With her own book cancelled, Spider-Woman’s dangling plot threads have to be resolved elsewhere. It’s weird seeing Zeck draw her—his characters have broad shoulders and massive upper bodies, and although Spider-Woman is known for her chest, it’s typically not been about the musculature.
In any event, she’s been looking for Viper, who she thinks is her real mommy, but she learns Viper is not her mommy after all. Simultaneously, Jack Monroe, who served in the 1950s as a Bucky to that decade’s Captain America, who has also been frozen in stasis and was recently released by SHIELD.
They fight Constrictor, who is now employed by Viper, and Cap gets captured by Hydra. They mess with his head about daddy stuff, making him hallucinate and believe his dad is still alive. Meanwhile, Bucky looks for help from Sam Wilson, who is done being Falcon and wants to be a Congressman.
It’s an odd exchange, where Bucky calls Sam “black man” and Sam recalls how racist Bucky was in the 1950s. It’s odd because other than this exchange, Bucky is portrayed as a redeemed soul looking to be a hero—we don’t see him acting like a racist anywhere else.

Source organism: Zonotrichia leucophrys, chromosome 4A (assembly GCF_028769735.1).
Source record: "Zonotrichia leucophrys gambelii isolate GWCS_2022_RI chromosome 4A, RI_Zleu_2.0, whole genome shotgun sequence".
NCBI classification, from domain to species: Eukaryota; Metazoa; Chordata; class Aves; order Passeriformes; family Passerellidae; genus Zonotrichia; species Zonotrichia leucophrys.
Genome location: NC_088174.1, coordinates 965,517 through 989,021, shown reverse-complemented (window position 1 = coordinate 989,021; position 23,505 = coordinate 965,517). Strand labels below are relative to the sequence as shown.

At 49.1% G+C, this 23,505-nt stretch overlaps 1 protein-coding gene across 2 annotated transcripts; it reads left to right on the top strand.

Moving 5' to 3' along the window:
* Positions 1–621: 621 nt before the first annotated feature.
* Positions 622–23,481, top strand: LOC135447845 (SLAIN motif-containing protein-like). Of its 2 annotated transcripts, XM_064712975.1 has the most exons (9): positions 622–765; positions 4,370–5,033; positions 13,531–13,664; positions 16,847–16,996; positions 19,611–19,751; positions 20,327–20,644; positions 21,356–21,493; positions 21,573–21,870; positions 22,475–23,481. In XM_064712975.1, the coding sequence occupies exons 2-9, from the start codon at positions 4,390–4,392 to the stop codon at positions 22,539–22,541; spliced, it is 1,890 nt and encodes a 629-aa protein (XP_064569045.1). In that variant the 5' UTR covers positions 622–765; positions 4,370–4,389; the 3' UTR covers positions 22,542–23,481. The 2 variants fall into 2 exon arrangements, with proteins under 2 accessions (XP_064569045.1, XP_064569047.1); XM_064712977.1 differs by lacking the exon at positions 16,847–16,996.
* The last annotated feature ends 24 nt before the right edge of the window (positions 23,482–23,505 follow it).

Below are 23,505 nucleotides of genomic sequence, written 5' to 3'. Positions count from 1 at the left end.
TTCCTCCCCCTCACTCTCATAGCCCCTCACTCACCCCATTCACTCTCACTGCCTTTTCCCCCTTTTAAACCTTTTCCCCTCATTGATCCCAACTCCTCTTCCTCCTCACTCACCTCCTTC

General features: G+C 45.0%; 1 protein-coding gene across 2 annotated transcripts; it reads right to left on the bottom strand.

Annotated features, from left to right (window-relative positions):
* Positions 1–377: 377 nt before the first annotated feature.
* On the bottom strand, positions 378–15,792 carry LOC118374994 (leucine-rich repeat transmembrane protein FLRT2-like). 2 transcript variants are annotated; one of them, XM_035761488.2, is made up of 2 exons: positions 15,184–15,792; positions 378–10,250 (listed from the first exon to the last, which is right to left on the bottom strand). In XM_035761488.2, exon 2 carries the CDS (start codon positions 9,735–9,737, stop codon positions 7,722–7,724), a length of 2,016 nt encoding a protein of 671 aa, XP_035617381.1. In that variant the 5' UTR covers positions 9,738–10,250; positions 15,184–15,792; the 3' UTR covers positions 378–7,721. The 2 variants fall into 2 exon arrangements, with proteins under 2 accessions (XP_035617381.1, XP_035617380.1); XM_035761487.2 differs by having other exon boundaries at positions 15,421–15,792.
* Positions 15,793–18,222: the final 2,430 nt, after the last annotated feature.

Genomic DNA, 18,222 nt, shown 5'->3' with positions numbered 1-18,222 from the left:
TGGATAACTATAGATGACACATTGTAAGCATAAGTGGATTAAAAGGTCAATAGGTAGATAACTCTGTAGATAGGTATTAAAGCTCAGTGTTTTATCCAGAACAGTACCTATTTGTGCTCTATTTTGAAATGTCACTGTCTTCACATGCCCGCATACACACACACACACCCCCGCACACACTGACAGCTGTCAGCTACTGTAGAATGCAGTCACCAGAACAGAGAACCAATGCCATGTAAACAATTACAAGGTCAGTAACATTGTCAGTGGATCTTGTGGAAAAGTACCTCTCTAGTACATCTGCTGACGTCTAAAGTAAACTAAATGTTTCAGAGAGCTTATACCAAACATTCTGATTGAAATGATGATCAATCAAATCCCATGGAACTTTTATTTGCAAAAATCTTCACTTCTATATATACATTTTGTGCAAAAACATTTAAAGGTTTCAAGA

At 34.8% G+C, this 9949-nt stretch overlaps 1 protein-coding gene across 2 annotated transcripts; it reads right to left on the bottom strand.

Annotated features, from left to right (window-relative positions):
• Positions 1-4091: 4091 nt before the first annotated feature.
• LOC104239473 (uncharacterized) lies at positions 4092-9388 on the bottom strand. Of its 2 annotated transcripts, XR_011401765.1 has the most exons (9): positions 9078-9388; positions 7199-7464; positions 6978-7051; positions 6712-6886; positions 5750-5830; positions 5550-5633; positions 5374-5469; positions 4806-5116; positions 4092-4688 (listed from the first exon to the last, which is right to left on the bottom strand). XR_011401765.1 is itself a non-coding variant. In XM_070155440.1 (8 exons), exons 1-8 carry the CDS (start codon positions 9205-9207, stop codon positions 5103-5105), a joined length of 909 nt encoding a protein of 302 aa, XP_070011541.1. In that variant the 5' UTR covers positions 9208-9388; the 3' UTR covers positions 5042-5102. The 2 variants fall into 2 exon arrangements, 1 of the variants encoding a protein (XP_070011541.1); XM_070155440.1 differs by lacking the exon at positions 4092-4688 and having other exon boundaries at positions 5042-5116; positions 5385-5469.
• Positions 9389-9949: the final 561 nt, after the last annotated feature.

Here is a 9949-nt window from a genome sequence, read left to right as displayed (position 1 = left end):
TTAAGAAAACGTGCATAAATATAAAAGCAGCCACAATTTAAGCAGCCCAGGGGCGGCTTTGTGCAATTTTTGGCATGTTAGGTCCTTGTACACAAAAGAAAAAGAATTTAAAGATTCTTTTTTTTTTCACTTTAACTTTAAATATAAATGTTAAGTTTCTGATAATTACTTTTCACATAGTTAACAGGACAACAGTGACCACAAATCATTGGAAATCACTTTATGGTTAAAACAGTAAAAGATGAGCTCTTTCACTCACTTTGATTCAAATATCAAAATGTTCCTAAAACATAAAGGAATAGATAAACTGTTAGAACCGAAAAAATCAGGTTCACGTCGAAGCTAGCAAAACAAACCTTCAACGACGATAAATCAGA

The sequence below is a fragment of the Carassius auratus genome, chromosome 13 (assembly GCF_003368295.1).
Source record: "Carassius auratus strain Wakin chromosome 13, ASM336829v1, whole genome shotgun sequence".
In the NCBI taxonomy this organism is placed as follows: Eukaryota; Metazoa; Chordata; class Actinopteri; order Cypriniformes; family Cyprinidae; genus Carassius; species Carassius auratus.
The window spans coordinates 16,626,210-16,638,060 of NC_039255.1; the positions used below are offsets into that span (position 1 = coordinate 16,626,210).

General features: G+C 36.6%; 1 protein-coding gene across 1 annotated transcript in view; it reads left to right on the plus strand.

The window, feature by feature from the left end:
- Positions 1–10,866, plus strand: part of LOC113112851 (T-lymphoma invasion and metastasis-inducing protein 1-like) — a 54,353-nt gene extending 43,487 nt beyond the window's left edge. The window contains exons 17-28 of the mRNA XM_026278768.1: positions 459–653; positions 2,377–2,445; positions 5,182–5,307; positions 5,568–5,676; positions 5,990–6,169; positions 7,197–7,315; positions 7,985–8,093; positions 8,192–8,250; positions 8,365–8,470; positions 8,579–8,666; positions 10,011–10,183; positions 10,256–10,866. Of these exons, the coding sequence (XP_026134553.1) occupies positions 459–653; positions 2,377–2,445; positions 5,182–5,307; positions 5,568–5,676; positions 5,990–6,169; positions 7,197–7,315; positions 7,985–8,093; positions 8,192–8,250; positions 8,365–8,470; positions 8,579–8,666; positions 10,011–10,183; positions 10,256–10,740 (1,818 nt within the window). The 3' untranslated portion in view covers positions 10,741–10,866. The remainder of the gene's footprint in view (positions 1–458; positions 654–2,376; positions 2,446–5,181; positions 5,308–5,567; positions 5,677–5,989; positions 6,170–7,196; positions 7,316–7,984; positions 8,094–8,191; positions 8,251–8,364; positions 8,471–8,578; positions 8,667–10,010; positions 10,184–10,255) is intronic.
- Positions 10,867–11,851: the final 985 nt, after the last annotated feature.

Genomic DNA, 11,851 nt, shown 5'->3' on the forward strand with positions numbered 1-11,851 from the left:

In the end, Nomad kills Viper by shooting her hot air balloon. I know it’s not cool to kill, but if you’re a supervillain making a getaway like the Wizard of Oz did, you get what you deserve.
Interesting parallels here between Spider-Woman looking for mom, Bucky looking for his mentor, and Cap dealing with father stuff. Unfortunately, the Spider-Woman stuff is nonessential to the Cap story, which is really about Nick Fury giving Jack Monroe Captain America’s old Nomad gear and having this new Nomad go rescue Cap from Hydra.
Still, cool to have Nomad back!
Also, it’s worth noting that Bernie is one of the best side-characters of her time. This little scene where Steve gets insecure thinking she slept with fake-Steve during the previous arc is so sweet and cute.
A bit of “get to know the creators” trivia from the letter page.